This is the place!

Parma, Idaho. March 1992

Spring in the valley feels like winter everywhere else. The air is so thin and crisp that my skin crackles the instant the backdoor opens. A haze hangs in the distance, masking the dark mountains that loom along the horizon. Cow pies steam as I cross the field heading toward to railroad tracks. The cattails sway, beating an irregular rhythm on the age-old ties. Trains don’t come this way often enough to disrupt their wind-whipped dance.

Northern New Mexico. August 2006

Sunflowers stretch their necks, their heavy heads turn slowly. The road I follow disappears into a splash of gold and green. Dark eyes track my progress, each staring sightlessly as I disrupt their solitude.

Miami, Florida. September, 2003.

Strange fingers trace down my spine. In the press of bodies, I can’t find the source of the uninvited touch. The music is loud – the base pulses hard and fast leaving an echoing vibration in my chest. Bright colors and skin swirl around me. I’m a blob of black cotton in a sea of multi-hued polyester.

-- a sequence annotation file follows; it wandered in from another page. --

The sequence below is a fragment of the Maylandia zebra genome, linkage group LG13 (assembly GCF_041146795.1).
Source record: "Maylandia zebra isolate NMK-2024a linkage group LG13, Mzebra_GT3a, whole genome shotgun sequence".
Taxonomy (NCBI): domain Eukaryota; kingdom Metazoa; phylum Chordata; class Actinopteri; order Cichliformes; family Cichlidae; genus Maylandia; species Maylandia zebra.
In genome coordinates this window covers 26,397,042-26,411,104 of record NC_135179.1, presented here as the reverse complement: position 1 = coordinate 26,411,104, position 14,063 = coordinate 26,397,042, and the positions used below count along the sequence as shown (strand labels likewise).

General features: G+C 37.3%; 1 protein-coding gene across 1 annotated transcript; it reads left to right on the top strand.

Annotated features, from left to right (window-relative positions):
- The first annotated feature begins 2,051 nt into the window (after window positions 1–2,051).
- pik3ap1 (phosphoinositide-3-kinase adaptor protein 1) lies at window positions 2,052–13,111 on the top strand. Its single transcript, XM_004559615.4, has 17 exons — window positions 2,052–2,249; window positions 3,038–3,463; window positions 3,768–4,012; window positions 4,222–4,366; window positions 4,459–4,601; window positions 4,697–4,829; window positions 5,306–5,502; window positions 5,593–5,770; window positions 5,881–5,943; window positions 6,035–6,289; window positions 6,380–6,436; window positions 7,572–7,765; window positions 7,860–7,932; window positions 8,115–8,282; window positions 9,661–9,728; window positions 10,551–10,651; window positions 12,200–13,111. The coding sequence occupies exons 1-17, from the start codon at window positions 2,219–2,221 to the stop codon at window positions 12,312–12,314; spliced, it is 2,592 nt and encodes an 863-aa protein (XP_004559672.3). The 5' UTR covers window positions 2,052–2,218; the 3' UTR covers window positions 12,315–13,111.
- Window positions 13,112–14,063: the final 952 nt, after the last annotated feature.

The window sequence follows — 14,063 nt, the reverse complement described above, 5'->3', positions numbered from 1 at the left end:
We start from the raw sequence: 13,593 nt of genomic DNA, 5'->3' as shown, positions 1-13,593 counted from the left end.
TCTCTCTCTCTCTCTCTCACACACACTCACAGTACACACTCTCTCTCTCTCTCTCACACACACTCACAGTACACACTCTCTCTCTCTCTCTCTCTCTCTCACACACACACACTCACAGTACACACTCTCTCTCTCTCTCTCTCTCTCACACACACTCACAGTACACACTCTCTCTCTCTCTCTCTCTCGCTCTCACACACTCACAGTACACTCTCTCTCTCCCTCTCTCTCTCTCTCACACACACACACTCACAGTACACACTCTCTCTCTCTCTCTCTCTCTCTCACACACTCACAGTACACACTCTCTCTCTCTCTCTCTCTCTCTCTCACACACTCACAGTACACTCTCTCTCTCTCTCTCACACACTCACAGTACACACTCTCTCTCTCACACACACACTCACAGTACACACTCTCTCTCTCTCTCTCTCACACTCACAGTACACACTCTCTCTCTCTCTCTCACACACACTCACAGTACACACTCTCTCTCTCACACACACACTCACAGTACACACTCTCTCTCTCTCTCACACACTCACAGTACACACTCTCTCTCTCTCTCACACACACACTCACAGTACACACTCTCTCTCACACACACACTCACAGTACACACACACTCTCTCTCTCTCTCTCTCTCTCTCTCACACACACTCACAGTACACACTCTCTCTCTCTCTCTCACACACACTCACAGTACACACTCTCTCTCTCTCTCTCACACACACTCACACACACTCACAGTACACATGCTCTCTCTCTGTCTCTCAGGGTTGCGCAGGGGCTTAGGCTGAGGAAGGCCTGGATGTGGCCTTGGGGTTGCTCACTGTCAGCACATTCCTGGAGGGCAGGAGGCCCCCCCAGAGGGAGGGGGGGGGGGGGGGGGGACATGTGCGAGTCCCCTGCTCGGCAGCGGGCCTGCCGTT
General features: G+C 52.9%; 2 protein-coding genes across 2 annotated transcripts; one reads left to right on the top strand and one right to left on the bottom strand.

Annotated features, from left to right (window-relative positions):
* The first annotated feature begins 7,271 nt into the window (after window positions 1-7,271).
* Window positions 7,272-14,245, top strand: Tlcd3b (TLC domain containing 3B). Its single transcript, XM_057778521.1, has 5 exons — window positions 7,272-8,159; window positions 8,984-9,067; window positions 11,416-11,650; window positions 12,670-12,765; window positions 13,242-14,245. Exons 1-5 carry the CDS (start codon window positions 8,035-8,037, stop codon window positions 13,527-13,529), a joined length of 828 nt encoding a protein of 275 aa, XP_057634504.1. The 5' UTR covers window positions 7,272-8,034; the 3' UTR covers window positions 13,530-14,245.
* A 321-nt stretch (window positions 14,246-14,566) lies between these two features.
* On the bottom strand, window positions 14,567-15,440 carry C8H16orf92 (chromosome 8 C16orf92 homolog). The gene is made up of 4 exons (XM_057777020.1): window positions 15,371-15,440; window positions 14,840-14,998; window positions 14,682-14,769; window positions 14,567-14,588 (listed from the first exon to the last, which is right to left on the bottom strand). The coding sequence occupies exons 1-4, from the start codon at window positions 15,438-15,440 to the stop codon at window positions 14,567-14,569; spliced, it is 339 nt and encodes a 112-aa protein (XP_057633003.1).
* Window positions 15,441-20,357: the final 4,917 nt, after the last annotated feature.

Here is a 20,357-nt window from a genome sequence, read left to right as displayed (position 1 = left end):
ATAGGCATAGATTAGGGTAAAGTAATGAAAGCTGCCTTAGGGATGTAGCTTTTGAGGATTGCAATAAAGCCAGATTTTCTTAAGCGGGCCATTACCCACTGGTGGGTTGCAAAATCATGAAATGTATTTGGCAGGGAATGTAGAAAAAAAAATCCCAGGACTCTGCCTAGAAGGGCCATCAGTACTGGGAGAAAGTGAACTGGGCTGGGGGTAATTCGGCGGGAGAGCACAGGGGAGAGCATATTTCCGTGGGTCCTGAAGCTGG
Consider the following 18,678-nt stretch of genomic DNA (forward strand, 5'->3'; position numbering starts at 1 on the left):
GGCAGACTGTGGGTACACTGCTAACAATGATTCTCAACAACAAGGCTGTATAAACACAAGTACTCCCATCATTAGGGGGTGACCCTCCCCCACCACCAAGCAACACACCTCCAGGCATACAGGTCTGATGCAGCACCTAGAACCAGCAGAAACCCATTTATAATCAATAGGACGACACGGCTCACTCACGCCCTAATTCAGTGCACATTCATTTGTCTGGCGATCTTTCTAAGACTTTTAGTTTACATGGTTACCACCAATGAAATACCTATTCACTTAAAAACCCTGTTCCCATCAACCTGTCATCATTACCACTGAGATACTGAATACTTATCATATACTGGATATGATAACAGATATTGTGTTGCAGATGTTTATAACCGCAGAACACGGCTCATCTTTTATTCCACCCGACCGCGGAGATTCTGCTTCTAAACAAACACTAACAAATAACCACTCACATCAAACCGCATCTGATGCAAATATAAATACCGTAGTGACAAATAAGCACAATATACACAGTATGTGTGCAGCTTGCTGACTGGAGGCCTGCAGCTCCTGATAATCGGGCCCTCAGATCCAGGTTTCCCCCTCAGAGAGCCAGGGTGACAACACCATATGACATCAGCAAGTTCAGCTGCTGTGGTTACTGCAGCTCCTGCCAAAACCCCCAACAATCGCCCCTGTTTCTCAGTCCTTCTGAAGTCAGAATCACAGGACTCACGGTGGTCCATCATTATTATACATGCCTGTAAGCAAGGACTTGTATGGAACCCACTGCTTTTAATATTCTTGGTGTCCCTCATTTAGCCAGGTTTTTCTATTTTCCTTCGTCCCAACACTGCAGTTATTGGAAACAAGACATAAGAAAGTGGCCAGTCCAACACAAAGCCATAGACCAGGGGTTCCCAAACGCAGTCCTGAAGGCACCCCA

I’m building a world. It’s still earth – and should be recognizable – but the face of the planet has changed. Mountains have replaced valleys, oceans cover the deserts.
This place needs to be real, tactile, pungent. The setting is essential to the veracity of the story and to the development of the characters. The reader needs to feel dirt crumble between their bare toes, and later, the pinch of a first pair of stilettos and hear each footstep click on cement.
Generally plot and characters drive my work. Setting is just a flat backdrop, a very brief description to provide context. But this is the first time location is a character. I want to bring it to life, give it qualities of depth and motion.
I’ve begun literary sketches of my memories – the thoughts that gave birth to this story. I think it’s helped make each scene feel like something that could be true, but still a work in progress.
When you write, how do you determine what your settings look like? Are the based on real places? Or are they snapshots of imagination?


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